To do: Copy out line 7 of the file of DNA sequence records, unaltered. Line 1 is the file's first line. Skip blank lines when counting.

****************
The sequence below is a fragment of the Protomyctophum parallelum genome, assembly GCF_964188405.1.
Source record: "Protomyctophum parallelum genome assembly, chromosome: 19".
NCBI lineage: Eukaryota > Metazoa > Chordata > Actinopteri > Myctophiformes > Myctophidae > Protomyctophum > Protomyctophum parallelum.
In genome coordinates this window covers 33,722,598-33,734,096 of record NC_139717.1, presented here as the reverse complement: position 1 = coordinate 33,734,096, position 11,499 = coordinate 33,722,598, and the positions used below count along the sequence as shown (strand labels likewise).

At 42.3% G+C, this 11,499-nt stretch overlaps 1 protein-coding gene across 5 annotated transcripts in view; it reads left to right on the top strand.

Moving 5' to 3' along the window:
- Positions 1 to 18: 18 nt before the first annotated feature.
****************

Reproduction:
- Positions 1 to 18: 18 nt before the first annotated feature.